Back at base the hard work began - tonight the regular hoosh (yet another chilli) would be followed by a dessert of Clootie Dumpling with Creme Anglaise - a by-product of Al's pre-Burn's Night experimentation (see recipe below - click to enlarge)

Jon, whose culinary capabilities are limited to the operation of slow cookers, settled down in front of the TV while Trudy took charge of the main course. John arranged the sliced dumpling in a gratin dish while Al heated the double cream and vanilla. John and Al then took turns at the arm-achingly tiresome task of whipping the egg yolks with the sugar and careful observation of the boiling cream before construction of the final dish. Finally Al crossed his fingers as the rather unlikely concoction was placed into the oven. Needless to say, with such a high fat and carbohydrate content, Nick Nairn's delicious twist on this traditional Scottish speciality put a smile on everyone's faces. Blue Monday? Get some clootie dumpling inside you!

Route Map (click to enlarge):
Elevation Profile:

(Posted by: Al)

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Monday, January 14, 2008

A Passage to India

After the excesses of Christmas I met with Matt and Ian at Heathrow airport on Thursday evening to fly to Delhi and start a 17 day trip of sightseeing to India. After months of copious planning we were excited to be seeing the world’s seventh largest country with a population of 1.1 billion, its culture, its ruins and wildlife (and of course to do some cycling if an opportunity presented itself). The fourth member of the party Gary, an old Cardiff university friend, was due to meet us on the Saturday having flown from Darwin, Northern Australia where he now lives.

We arrived early on the Friday bamboozled by the early morning rush hour: All sorts of cars, rickshaws, cycles and ambassador taxis were madly trying to get ahead of each other and squeeze through impossible gaps in the traffic dodging cows, dogs, people and even the odd elephant in the attempt to get into Delhi. The rules of the road were simple - no rules! Just drive as fast as possible, break hard, blow your horn constantly and hope to get to your destination in one piece (similar to the TCA riding style)! Feeling a bit shaken up we eventually got to our hotel in the Paharganj Bazaar area.

Not being daunted, we decided to go straight to New Delhi Railway Station to get tickets for weeks ahead, part of our plan. However it is not easy being a Westerner in the streets of Delhi: After dicing with death crossing a road in front of the station, we could not get anywhere near the ticket office through being mobbed by masses of people, ricksaw drivers, tourist touts, street kids and sadly beggars despite being there being three of us. It was a draining experience. Help though was at hand, or so we thought. An official looking ticket collector said that he liked the UK and would take us to the official Tourist Office (instead of checking tickets?).

We got into a ricksaw and whizzed off to Connaught Place where we were taken to the Tourist office - Exotic Travel (recognised by the Gov.t of India - Dept of Tourism!), a non-public agency. We had walked straight into a scam! Things were made worse because I had hit my head, rather badly, getting out of the ricksaw and my head was streaming with blood rendering me a bit dizzy. Much to the amusement of the boys I received prompt Indian-style first aid comprising a fragrant ‘Duck‘ toilet cleaner as disinfectant and a big white tissue attached to the top of my head with office white adhesive labels. Finally we managed to hire a large taxi for four of us with driver available all day at just over £12 a day including petrol and unlimited mileage.

Using the taxi service, we saw all the sights in Delhi on Saturday and Sunday, The Raj Path (the centre piece of Lutyens Imperial New Delhi), the Red Fort (an imposing sandstone fort of the Moghul era), Jami Masjid (third largest mosque in the world closed to women), Hazrat Nizamudin (an intimidating old muslim part of the city) and Quith Minar (a fluted red sandstone tower with sacred arabic inscriptions) more like a factory chimney in our opinion. We also went to a “local employment site”.. another scam: Ian and I got duped into going and it turned out to be a carpet shop. Matt was not happy. After drinking cups of tea Ian and I scurried out and the Carpet sellers turned on Matt for putting us off from buying. What friendship!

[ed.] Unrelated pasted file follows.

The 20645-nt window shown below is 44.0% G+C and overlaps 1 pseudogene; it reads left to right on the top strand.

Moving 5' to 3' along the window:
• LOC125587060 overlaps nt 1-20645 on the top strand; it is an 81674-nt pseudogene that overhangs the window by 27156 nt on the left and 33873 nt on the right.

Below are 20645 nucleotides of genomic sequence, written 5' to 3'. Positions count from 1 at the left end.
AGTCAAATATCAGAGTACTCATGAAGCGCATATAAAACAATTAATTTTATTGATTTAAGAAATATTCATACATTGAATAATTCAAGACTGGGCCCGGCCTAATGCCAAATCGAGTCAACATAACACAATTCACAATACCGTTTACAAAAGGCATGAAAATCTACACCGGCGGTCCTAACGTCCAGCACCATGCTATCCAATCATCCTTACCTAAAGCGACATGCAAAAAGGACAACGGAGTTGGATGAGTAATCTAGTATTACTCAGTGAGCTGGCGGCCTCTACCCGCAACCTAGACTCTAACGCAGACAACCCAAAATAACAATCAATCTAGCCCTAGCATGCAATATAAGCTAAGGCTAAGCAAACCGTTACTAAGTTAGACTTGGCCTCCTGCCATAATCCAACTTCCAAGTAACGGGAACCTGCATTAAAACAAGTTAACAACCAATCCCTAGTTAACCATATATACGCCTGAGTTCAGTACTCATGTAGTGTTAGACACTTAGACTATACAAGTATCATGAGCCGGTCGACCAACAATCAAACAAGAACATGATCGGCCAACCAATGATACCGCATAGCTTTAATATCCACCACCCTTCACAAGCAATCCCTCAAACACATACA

Humayan’s tomb, a Moghul emperor mausoleum
constructed in 1564 and made of red sandstone,
inlaid with black and white marble.

By now we were getting into the our stride, getting up early to make the most of our days (Sort of 9am-ish) and on New Years Eve we left Delhi to get to Agra to see the Taj and the Red Fort. Our Taxi driver Shanka, though first took us to the great Moghul Emperor Akbar’s Mausoleum at Sikandra and the great deer park. After the busle and noise of Delhi, this serene and quiet oasis was welcome.

Moghul Emperor’s Mausoleum at Sikandra

In the afternoon, we visited the Taj Mahal. Despite the crowds and hype, this wonder of the world lives up to expectations. We stayed there until dusk seeing the different colour changes as the light diminished from white to cream to pearl to grey. Apparently the different colours supposedly reflect the different moods of women (sadly we had no women with us to put this theory into practice though). The palace was completed in 1653 by the Moghul Emperor Shah Jahan to enshrine his wife Arjumamand Bann Begum who died shortly after giving birth to her 14th child (Al and Trudy something to aim for?)! Poignantly he himself was overthrown by his son and interned at the Red Fort overlooking the Taj and the mausoleum of his favourite wife.

Ian, Matt and Jon by The Taj Mahal

On our return to the hotel a slight problem arose in that Matt and Ian found that they were sharing a double bed. However we had no choice and I can assure you that the beds were wider than ours in the UK so do’t be worried. By now it was becoming exceedingly cold and actually it felt rather like a cold winters night in Blighty. Apparently, Northern India was experiencing above average cold temperatures but we still wrapped ourselves in most of our clothes - in Gary’s case everything he had. We had our New Years day dinner on the roof terrace overlooking Agra and huddled around some coal fires with some Australian girls who sadly had no sense of humour and, much to the annoyance of Matt, had drunk the last of kingfisher beer on the premises! The night was close to being a disaster but not giving up, and after some fraught and tense exchanges, the waiter agreed to go out and get some more beer !